For eight years All Things Considered has been quietly but powerfully ploughing their own unique, socially engaged theatre furrow in Liverpool – encouraging conversations between people through intimate, participatory and immersive performance, and exploring topics from male suicide to parenthood and poverty. Their new play, The Storm Shepherd, is an extremely up close & personal, absorbing audio-kinetic/sensory/tactile and interactive experience for adults and children. And it’s brilliant!
Written by ATC stalwart Stuart Crowther, The Storm Shepherd takes place in audience homes, ears and imaginations, as participants are issued with an online audio link, plus a physical storytelling pack through the post. (The initial glee I experienced unboxing the beautifully compact and colourful cornucopia with its DIY build paper house and tiny packet of snow took me immediately & joyfully back to primary school years.) Premiering also at Alder Hey Children’s Hospital, where many of the children have not left their rooms for a year, the play is also intended to enable the children to escape their hospital rooms for a while.
We follow Scur – a child entrusted with the job of ‘Storm Shepherd’ (voiced enthusiastically and with a compelling Welsh lilt by Harrison Scott- Smith) – as they embark on a stormy odyssey. Via compelling directives from the narrator (Natasha Hale), we are given the images and the physical tools for immersion in Scur’s world; all of our senses are guided – and that giving up of control to the narrative as we journey alongside Scur feels wonderfully liberating after the control of lockdown. We listen, feel and visualise our way through Scur’s trials, as they coax the elements out of their fear and into liberation. In this imagined world, a child has the responsibility to provide help, hope & freedom: the theme is overcoming fear, with the storm as the metaphor for all the things that frighten us – and with some arch referencing of Jaws & The Exorcist for the adults.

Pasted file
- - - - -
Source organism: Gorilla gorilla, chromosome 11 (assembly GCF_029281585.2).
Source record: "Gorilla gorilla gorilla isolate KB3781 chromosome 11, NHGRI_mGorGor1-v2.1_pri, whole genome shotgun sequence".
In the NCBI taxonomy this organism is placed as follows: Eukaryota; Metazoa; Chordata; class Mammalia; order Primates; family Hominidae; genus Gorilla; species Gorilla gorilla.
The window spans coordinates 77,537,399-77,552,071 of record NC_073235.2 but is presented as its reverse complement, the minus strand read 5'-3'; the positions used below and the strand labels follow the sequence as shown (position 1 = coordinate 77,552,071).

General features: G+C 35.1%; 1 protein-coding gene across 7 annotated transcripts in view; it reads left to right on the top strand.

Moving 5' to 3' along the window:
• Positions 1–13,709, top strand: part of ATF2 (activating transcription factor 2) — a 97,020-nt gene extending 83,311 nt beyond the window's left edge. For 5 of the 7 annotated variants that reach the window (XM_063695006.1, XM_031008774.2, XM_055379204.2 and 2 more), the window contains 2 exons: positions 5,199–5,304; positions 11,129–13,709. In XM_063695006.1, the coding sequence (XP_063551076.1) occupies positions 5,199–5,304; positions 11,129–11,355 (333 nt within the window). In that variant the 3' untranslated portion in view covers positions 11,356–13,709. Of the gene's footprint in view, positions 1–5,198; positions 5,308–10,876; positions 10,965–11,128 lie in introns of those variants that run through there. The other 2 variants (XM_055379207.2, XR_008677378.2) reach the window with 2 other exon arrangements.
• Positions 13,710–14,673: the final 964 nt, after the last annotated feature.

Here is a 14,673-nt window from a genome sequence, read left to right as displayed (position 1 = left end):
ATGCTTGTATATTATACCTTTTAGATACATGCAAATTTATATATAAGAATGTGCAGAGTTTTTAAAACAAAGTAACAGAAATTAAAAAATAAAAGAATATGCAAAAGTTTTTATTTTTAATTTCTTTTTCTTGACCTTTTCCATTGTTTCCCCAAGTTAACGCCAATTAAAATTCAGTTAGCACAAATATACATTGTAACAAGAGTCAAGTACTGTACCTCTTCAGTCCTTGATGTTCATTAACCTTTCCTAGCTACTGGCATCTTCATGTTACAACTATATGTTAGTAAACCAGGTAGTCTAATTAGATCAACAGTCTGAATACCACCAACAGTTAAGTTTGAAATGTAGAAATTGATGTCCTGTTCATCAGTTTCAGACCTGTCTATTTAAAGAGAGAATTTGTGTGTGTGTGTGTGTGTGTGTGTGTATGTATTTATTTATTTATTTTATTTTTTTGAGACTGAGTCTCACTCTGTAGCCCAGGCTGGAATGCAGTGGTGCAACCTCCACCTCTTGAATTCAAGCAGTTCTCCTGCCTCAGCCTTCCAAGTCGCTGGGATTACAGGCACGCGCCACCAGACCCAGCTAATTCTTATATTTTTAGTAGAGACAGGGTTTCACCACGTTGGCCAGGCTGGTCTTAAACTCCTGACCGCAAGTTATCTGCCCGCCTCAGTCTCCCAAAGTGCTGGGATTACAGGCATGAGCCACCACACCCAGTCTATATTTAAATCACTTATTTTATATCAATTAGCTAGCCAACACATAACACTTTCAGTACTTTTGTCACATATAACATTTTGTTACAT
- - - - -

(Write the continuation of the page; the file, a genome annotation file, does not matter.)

Sound designer & composer Stephen Hull has done a masterful job in creating a binaural world – from the domestic clatter of cups and the whistling of a kettle to the howl of a full blown storm. The soundscape is almost too much at times – and is possibly overpowering due to the lack of such defined sensory input over the Covid months; however, after some initial jumpiness, you quickly become gripped and closely attuned to every whisper & crash.
This interactive, problem solving journey also genuinely creates a sense of calm & empowerment for the listener after the mental & emotional stresses of lockdown – & affords an oasis of peace, reflection and re-connection for adults and children. Director Sarah Hogarth has said, “Storm Shepherd invites a child and their grown-up to switch off their screens and switch on their imaginations as they experience together the magic of the big and little things that matter in life.”
Metaphorical & poetic, punning & at times falling into rhyme, this piece stays just the right side of whimsy and fairy-tale – and coming at the end of a virtual imprisonment, maybe we all need a little magical escapism.
At a bite-sized 40 minutes, the play’s length feels just right to allow for little ones’ concentration spans, and although the pack suggests families listen in a darkened room & I was in a full blast of sunshine and without a child, it was still atmospheric and affecting.
So, a pretty perfect, magical & unique little gem, exploring our fears in an entrancing, intimate and beautiful form. Catch the storm while you can. Although I do have one question? Does anybody actually drink ‘hot orange squash’?…
Playing online until the 10th May https://www.unitytheatreliverpool.co.uk/whats-on/the-storm-shepherd/
Reviewer: Tracy Ryan
Reviewed: 5th May 2021
North West End UK Rating: ★★★★★